The first immersive scene plays out as you check in, enfolding you into this imagined world, and you’re ushered onto the group’s biofueled bus. The journey begins, and you’re gradually introduced to the story’s characters, each of whom has a distinct backstory that informs their approach to survival.
“It’s been pretty easy to hone in on a set of characters who represent different viewpoints that we’ve all witnessed or taken on over the last couple of years,” Mueller said. “Of anywhere from, the toeing the line and following all the rules, to just trying to get by, to like, ‘F*** it. Let’s blow it all up.'”
At the start of the ride, the feeling of immersion is created primarily through interactions with the characters, who engage audience members in conversation, asking questions and telling stories that give insight into their own experiences of this world. The bus also plays a soundtrack created by Playground Ensemble that incorporates apocalypse-themed music, as well as an “emergency broadcast” sharing public safety announcements that echo our own experiences of the last two years (mentions of shelter in place, curfews, displaced families, respiratory concerns, emergency relocation).
Over time, as the bus takes you into Globeville Elyria-Swansea and Commerce City, areas with high rates of pollution, the environment begins to influence the audience’s experience of the story. You see browned fields and drive through SunCor Energy’s oil refinery, a major pollutant that has committed repeated air quality violations.
“We’re offering a narrative. There’s the story that you can latch on to, and then there’s also a bunch of sensory information,” Mueller said. “There’s vegan food that we could imagine growing ourselves in this area, based on collected rainwater. There’s the smell – just the stench of the petroleum refining at SunCor as we drive through there.”
Throughout the ride, your group has to make a few stops to gather resources — filtered water, food — to learn what it might take to survive in a post-apocalyptic world. You stop to aid a refugee. Meanwhile, another character, a kind of pseudo-law enforcement officer, tails the bus, his looming presence simulating a feeling of danger and precarity as the world speeds toward climate disaster.
Mid-show, the bus stops at a safehouse (in reality, a decommissioned slaughterhouse). It’s a moment of respite. The space is outfitted with seemingly scavenged furniture and supplies. Messages scribbled on the walls indicate the purpose of each room or chamber (“bunk house,” “water filter,” “garden,” “do not enter”). While there, you’re pulled into mini-stories, where you interact with the characters and learn more about their experiences in this imagined reality. Finally, you sit down to a enjoy a small plate of vegan food, plus an optional shot of gin.
Things start to fall apart as characters clash with one another. They debate over survival decisions, whether the Refuge is a scam, about the value in holding onto hope, about good and evil, about whether telling stories can really make an impact. As you leave the safe house and get back on the bus to reach Refuge, it begins to feel like the bus is hurtling toward disaster. By the show’s conclusion, guests are invited to share a moment of reflection.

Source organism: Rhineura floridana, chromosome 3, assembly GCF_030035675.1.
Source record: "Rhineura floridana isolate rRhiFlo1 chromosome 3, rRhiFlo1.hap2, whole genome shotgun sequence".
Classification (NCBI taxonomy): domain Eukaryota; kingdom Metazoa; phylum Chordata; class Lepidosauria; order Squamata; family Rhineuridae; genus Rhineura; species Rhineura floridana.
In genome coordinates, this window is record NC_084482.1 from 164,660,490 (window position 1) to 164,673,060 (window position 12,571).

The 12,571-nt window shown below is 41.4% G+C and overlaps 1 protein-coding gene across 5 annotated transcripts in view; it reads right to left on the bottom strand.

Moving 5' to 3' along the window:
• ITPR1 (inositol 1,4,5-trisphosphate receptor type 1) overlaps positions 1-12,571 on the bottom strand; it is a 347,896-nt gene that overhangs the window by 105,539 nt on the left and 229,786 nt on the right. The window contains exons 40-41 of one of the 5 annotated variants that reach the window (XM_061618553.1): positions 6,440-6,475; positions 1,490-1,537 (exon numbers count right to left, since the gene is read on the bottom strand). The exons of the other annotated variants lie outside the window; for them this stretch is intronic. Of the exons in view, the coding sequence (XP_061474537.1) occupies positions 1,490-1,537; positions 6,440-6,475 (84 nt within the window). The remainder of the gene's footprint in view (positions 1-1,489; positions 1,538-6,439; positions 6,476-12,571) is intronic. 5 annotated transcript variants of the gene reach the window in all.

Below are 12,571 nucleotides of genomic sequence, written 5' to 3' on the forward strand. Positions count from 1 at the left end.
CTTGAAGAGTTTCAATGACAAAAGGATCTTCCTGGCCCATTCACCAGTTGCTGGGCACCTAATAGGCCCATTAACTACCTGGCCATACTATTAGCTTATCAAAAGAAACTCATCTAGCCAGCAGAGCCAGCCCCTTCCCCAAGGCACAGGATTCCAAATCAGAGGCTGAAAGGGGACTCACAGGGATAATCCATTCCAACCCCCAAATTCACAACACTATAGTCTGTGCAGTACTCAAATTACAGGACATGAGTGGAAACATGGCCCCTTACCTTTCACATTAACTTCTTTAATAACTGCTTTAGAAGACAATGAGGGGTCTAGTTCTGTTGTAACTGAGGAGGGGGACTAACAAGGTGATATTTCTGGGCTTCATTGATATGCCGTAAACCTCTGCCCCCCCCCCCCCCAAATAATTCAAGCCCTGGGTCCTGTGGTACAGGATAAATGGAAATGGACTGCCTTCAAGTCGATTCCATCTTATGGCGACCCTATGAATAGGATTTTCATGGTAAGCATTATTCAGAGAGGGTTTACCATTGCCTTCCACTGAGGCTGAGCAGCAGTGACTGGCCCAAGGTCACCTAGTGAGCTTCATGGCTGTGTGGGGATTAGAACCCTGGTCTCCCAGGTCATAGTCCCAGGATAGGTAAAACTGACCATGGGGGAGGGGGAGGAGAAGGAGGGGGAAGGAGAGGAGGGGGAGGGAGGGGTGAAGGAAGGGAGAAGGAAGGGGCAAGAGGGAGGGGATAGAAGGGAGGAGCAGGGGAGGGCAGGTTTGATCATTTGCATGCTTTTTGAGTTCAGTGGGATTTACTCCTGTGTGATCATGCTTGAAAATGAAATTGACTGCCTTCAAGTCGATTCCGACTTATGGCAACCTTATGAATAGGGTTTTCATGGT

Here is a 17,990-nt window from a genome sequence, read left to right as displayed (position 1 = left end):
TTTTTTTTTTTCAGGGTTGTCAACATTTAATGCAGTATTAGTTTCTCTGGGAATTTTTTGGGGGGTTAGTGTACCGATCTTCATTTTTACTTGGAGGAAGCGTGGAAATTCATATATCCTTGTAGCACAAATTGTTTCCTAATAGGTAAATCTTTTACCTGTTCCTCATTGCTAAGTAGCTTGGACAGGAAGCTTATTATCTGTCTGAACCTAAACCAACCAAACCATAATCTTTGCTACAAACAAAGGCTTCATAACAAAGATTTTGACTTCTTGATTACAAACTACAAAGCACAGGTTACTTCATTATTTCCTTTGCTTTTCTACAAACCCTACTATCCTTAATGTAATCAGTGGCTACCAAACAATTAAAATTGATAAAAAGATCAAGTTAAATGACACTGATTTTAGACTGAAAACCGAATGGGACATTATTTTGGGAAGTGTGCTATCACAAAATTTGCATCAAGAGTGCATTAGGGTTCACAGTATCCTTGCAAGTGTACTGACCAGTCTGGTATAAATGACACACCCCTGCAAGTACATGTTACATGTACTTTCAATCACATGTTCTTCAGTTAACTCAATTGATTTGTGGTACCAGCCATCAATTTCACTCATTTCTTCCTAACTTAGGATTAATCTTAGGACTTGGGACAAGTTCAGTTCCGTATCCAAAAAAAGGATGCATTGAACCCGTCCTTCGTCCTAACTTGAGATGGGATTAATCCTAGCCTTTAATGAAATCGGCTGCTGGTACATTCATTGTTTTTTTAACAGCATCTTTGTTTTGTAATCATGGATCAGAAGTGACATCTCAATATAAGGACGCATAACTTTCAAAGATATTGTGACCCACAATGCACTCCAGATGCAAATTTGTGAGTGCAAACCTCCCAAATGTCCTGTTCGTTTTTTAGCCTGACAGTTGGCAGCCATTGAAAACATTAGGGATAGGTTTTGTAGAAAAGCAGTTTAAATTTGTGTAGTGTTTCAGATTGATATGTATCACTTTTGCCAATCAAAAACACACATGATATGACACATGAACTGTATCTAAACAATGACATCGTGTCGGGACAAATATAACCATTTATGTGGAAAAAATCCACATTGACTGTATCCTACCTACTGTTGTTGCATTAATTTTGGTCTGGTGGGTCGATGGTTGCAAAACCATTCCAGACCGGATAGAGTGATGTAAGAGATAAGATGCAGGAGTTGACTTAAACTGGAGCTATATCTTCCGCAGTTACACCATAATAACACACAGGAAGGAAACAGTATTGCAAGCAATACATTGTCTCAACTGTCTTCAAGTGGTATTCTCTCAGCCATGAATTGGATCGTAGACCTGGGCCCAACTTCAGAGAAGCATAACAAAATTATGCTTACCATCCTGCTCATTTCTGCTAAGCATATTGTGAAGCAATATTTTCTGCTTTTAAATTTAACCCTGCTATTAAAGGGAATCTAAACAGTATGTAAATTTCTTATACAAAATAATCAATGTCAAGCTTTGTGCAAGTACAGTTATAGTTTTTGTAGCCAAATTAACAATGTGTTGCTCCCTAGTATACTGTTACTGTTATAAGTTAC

Throughout production planning, Control Group Productions partnered with organizations to understand the climate crisis, particularly how it’s impacting Globeville Elyria-Swansea and Denver in general.
As part of the writing process, the group did a lot of academic reading and research online and worked with U.S. Geological Survey’s Water Resources division, as well as with GES environmental justice groups and social activist organizations to better understand what environmental disaster means locally, and to build trust in the community.
Mueller said the point of bringing audiences to witness the environmental impacts on some of the more industrial belts around Denver is to demonstrate not only that a version of climate apocalypse is already here, but that this might soon be the reality city- and region-wide. As one characters says: “This is the end. But it doesn’t end here.”
“The apocalypse is personal, and it’s happening all the time, all around us,” Mueller said. “It’s not just helping those poor people over there; this is helping you not end up with the same air, quite frankly. By helping address the air pollution now in GES means that we don’t have the brown cloud in the rest of Denver.”
At the end of each show, during the bus ride back to the start location, THE END plans to welcome guest speakers to lead post-show conversations highlighting issues specific to GES and Commerce City, and what the people on the bus can do to help.
“The post-show conversations are focused very specifically on, here’s an organization and a program that you can show up and volunteer at, you can give cash donations to, and you can advocate for by writing your legislators and elected officials,” Mueller said.
But it’s also about helping the people on the bus. Mueller said immersion can be a way to cope with some intense realities and move through them.
“The work that we most enjoy making in our company has a strong aspect of ‘doula’ work,” Mueller said. “It’s helping people sit with discomfort, pain, and a need for a transition, and to support them, to create an experience where they can sit with that and look it in the face productively and embrace the necessary change.”
THE END: A Bus Tour of Denver’s Climate Future runs through July 31. THE END will pick up guests at a different metro-area location every week, each of which can be reached by public transit. Tickets are $25 – $100. Wheelchair accessibility accommodations are available upon request.